Labour shortages worse for smaller businesses: CFIB
Help Wanted report cites 296,000 job vacancies across Canada in Q4.
TORONTO — There were about 296,000 full and part-time job vacancies in the fourth quarter of 2013 according to the Canadian Federation of Independent Business’s (CFIB’s) Help Wanted report, and although the rate is virtually unchanged at 2.5% from the previous quarter, the brunt of the shortage falls to the smallest businesses.
Job vacancies in the quarterly report are defined as openings that remain unfilled for at least four months because business owners have been unable to find suitable employees.
“It’s not as simple as matching any unemployed Canadian with any job opening. Often, the people and the jobs are at opposite ends of the country,” said Ted Mallett, CFIB’s chief economist and vice-president. “And for highly specialized jobs, it becomes that much harder to find the people with the right skills and experience.”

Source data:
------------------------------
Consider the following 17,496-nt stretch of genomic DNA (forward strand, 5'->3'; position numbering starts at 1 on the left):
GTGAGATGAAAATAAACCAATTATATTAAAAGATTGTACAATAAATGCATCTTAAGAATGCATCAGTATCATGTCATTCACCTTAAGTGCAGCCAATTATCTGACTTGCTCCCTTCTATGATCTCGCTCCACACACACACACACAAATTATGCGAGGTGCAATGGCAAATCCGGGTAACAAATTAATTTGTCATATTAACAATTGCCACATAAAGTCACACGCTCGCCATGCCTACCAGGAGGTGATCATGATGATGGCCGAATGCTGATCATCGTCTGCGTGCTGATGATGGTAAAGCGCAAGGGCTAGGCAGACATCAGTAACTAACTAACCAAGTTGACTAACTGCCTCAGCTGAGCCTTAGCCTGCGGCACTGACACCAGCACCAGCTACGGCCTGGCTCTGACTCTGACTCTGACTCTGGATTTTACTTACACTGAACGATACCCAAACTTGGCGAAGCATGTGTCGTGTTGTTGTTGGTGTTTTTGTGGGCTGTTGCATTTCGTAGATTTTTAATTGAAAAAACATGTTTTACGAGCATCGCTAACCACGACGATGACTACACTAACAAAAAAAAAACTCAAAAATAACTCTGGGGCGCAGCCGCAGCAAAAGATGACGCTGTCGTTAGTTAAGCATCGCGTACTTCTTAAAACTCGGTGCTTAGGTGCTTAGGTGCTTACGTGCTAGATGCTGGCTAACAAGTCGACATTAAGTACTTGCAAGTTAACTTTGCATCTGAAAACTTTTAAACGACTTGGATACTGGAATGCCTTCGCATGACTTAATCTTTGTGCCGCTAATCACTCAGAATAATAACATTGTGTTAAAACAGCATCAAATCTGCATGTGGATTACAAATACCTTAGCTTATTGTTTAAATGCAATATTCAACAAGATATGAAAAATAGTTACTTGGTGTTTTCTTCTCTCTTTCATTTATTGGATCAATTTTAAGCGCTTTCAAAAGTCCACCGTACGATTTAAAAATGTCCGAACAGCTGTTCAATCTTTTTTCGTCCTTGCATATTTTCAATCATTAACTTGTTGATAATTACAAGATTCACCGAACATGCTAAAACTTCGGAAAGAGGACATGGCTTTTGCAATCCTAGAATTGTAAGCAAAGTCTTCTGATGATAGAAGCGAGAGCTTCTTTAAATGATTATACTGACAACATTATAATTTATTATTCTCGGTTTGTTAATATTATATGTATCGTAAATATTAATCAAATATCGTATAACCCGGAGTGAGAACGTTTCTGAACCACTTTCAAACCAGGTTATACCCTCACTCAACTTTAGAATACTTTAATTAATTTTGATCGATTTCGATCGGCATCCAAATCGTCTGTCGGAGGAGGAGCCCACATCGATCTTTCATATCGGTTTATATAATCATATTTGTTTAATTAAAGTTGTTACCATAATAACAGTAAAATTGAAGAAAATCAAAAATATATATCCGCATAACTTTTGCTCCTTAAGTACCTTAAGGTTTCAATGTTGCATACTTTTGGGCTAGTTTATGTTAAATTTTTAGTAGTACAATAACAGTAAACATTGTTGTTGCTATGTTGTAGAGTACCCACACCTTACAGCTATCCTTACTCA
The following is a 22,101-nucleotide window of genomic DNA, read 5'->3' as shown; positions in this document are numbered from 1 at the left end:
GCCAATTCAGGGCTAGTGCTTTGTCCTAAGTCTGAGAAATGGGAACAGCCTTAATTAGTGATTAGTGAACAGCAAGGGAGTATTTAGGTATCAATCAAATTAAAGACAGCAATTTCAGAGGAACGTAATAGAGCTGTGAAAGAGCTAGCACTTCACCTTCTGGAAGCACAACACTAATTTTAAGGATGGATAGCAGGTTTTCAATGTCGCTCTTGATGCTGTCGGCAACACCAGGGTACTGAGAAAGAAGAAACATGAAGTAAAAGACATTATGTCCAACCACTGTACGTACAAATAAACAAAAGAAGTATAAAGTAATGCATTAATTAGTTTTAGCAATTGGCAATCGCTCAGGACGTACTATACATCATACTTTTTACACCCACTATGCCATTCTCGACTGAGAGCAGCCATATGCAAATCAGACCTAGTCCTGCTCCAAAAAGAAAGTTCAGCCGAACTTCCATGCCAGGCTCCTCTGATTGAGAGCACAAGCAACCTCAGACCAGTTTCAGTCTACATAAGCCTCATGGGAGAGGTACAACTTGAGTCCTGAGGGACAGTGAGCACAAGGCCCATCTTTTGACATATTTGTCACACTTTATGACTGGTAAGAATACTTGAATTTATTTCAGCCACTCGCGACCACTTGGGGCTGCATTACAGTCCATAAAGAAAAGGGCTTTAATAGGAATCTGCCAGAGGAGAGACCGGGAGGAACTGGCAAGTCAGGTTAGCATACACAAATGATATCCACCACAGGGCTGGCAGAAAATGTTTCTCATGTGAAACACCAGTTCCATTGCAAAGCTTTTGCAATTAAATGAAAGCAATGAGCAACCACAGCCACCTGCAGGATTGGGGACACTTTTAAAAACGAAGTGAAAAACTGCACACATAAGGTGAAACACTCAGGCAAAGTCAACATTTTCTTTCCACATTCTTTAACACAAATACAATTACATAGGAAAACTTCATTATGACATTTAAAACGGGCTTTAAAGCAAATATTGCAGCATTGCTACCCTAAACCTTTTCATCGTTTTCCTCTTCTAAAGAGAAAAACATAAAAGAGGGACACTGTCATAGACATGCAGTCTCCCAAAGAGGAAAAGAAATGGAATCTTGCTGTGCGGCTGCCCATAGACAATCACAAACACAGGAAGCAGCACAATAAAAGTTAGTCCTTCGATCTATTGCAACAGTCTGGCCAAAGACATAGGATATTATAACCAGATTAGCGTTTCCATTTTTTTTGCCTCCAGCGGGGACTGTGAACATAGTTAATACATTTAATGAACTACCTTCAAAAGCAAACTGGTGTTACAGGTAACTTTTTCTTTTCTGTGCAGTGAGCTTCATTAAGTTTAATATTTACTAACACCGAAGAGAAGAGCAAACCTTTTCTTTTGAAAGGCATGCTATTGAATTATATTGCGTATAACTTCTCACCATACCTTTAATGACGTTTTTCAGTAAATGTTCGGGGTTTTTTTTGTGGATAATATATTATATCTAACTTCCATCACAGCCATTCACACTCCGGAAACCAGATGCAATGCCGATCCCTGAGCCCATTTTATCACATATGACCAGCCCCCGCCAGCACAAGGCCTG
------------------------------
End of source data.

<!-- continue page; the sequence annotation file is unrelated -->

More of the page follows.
The smallest businesses (between one and four employees) are hit hardest by the labour shortages, with a vacancy rate of 4.6%.
Manufacturing’s rate is unchanged at 29,000 vacancies or 2%.
CFIB says retail, hospitality and construction continue to have the most job openings, each with more than 35,000 nation-wide. Most sectors have not seen major changes over the last several quarters, with a slight increase in vacancies in the transportation sector offset by a slight downturn in oil and gas.
By region, the vacancy rate was highest in Saskatchewan and Alberta (3.7%). Newfoundland and Labrador (2.8%), Manitoba (2.7%) and BC (2.6%) were also above the national average. PEI and Nova Scotia continued to have the lowest rates (1.9%), followed by New Brunswick and Ontario (2.1%). Quebec’s job vacancy rate remained stable, right at the national average of 2.5%.
The report says in the past three years, the vacancy rate climbed from a low of 1.7% in late 2009 and early 2010, to 2.6% by the end of 2012. Prior to the recession, the rate of private sector job vacancies topped out at 2.9% through late 2007 and early 2008.
“The labour market doesn’t always excel at bringing workers and jobs together. Sometimes it needs a little help, and we look forward to seeing how training programs like the new Canada Job Grant will address this mismatch going forward,” said CFIB president Dan Kelly
Click here for the report.